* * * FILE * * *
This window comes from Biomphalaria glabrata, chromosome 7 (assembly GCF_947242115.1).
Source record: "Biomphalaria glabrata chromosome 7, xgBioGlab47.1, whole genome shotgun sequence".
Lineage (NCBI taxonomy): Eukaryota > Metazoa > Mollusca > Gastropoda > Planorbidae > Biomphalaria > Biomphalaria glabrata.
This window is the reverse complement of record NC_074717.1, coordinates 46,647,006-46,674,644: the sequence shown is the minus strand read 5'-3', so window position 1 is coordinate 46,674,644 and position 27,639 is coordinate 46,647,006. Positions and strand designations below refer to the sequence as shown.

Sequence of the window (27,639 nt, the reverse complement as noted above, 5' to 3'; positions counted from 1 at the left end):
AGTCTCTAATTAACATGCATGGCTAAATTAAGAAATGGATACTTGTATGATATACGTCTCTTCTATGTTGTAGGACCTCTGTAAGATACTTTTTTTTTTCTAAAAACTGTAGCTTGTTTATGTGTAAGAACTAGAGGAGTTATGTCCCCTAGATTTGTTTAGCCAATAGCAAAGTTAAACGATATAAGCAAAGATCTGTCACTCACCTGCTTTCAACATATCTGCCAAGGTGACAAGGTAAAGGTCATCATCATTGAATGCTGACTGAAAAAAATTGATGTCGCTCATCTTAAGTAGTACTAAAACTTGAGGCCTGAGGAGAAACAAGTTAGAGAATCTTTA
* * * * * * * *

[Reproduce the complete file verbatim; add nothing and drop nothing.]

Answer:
This window comes from Biomphalaria glabrata, chromosome 7 (assembly GCF_947242115.1).
Source record: "Biomphalaria glabrata chromosome 7, xgBioGlab47.1, whole genome shotgun sequence".
Lineage (NCBI taxonomy): Eukaryota > Metazoa > Mollusca > Gastropoda > Planorbidae > Biomphalaria > Biomphalaria glabrata.
This window is the reverse complement of record NC_074717.1, coordinates 46,647,006-46,674,644: the sequence shown is the minus strand read 5'-3', so window position 1 is coordinate 46,674,644 and position 27,639 is coordinate 46,647,006. Positions and strand designations below refer to the sequence as shown.

Sequence of the window (27,639 nt, the reverse complement as noted above, 5' to 3'; positions counted from 1 at the left end):
AGTCTCTAATTAACATGCATGGCTAAATTAAGAAATGGATACTTGTATGATATACGTCTCTTCTATGTTGTAGGACCTCTGTAAGATACTTTTTTTTTTCTAAAAACTGTAGCTTGTTTATGTGTAAGAACTAGAGGAGTTATGTCCCCTAGATTTGTTTAGCCAATAGCAAAGTTAAACGATATAAGCAAAGATCTGTCACTCACCTGCTTTCAACATATCTGCCAAGGTGACAAGGTAAAGGTCATCATCATTGAATGCTGACTGAAAAAAATTGATGTCGCTCATCTTAAGTAGTACTAAAACTTGAGGCCTGAGGAGAAACAAGTTAGAGAATCTTTA